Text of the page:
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Bimodality is the practice of using notes from two distinct pitch classes in a single musical composition, making the key or tonal center more ambiguous. It thus is a technique designed to provide more interesting harmonization and push the boundaries of tonal music. It is considered a more contemporary method and is closely related to the musical concept of polytonality.
Bimodality can use any two pitch classes of the composer's choosing. The classes do not have to be what modern composers and listeners know as "major" or "minor" scales. They also can use the modes developed by the ancient Greeks, which include the Dorian, Phrygian, Lydian, Mixolydian, Aeolian, Locrian, and Ionian modes. Other possible classes include whole tone and pentatonic scales.
The primary difference between bimodality and a simple change in key or mode is that bimodality requires the two modes to be present simultaneously. For example, the notes of the Lydian mode starting on F are F, A, B, C, D and E. The notes of the Dorian mode starting on D are D, E, F, G, A, B and C. If one player played in Lydian for measures one through four and a second player performed in Locrian for measures one through four, the piece would be truly bimodal. If the work had everyone play in Lydian in measures one through four and everyone play in Locrian in measures five through eight, however, the piece would not fit the bimodal definition.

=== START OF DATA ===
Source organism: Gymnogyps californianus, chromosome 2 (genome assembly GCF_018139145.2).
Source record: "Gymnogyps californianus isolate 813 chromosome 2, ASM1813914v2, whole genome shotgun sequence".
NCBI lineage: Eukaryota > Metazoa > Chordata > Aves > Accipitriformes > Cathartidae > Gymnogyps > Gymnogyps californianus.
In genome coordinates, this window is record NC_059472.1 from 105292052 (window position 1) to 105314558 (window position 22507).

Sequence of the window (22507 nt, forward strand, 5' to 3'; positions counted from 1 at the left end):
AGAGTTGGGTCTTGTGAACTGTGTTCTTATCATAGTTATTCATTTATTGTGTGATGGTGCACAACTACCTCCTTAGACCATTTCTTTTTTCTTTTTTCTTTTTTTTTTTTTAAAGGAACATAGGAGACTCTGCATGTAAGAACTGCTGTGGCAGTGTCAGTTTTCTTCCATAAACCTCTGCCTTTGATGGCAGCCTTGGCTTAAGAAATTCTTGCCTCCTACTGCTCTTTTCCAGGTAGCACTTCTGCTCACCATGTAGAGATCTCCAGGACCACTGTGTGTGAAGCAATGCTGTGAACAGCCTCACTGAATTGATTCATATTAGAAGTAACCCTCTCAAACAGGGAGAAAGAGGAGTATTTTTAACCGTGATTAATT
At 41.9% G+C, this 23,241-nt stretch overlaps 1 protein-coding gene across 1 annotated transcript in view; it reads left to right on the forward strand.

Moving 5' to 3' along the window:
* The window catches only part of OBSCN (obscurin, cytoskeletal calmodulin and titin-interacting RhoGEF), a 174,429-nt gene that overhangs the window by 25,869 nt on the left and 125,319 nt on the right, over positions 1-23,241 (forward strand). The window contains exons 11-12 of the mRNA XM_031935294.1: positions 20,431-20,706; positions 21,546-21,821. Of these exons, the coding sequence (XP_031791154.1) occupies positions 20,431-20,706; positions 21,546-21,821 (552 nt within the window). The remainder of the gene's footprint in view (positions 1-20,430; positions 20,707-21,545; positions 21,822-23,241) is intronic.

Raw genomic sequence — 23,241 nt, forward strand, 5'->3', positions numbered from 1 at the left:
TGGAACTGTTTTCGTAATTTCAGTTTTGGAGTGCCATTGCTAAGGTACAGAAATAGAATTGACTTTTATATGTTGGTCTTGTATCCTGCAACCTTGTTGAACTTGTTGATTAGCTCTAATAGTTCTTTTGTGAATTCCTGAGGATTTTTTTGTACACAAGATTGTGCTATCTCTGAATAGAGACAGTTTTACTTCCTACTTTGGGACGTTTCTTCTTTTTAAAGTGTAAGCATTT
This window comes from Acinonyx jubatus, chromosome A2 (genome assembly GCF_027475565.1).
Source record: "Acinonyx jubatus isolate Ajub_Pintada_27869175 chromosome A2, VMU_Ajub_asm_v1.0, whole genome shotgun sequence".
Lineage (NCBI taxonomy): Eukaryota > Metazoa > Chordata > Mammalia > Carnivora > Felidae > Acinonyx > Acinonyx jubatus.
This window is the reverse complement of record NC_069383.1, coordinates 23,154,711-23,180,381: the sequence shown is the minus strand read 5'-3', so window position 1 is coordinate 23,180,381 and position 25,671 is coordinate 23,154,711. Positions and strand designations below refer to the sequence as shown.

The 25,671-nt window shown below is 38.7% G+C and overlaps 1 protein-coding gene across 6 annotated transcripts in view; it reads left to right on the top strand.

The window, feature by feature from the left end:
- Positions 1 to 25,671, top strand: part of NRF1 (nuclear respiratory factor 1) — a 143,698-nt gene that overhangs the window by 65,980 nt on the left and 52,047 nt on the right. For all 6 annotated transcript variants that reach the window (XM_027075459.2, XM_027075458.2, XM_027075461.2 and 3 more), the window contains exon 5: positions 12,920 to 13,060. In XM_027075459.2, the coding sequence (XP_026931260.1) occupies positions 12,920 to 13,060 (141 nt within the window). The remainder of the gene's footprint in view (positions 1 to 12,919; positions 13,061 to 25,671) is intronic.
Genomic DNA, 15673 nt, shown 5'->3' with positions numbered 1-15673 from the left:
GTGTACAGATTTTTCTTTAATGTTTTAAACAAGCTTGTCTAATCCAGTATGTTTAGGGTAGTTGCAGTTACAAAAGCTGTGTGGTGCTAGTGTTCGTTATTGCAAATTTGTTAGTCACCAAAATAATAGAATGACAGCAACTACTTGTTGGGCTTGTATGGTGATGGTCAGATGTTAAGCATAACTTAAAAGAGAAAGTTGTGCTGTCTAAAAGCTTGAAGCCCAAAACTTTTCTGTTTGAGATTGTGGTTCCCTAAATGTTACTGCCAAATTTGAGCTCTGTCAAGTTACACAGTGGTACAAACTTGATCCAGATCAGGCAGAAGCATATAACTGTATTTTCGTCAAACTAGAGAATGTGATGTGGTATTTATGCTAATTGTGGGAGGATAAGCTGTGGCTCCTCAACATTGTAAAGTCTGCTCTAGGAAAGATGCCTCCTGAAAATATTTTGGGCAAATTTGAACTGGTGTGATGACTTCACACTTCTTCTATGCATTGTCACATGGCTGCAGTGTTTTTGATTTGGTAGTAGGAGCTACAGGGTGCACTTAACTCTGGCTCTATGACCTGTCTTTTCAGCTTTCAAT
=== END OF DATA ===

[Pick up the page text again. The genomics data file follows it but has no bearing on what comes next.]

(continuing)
Normally, in a work with only one mode or tonal center, all lines work together within the same harmonic progression, even though each line can be rhythmically and melodically independent. In bimodality, this is no longer true. The harmonies present may fit either pitch class. Often this results in a high level of dissonance, or at the very least, creates more complex chords.
For a composer who does not want as much clashing between pitches, the challenge of bimodality is to find the commonalities and relationships between the pitch classes and not deviate from them. For instance, using the Lydian on F and Dorian on D example, a composer might notice that a D minor chord with notes D, F and A is possible in both modes. In Lydian, the D minor chord would be built on the fifth note of the mode. In Dorian, it would be built on the first note of the mode. The composer might also notice that the distance between the first two notes of the two modes is a third, which forms a mediant relationship.
Bimodality should not be confused with mode mixing. In mode mixing, composers simply borrow harmonies freely between a major key and its relative minor. This gives the composer a greater ability to add more color to the work and use different types of progressions and chord relationships, but the modes alternate instead of having both present at the same time. The fact the composer cannot use melodies or harmonies from both the major and minor keys simultaneously differentiates this technique from bimodality.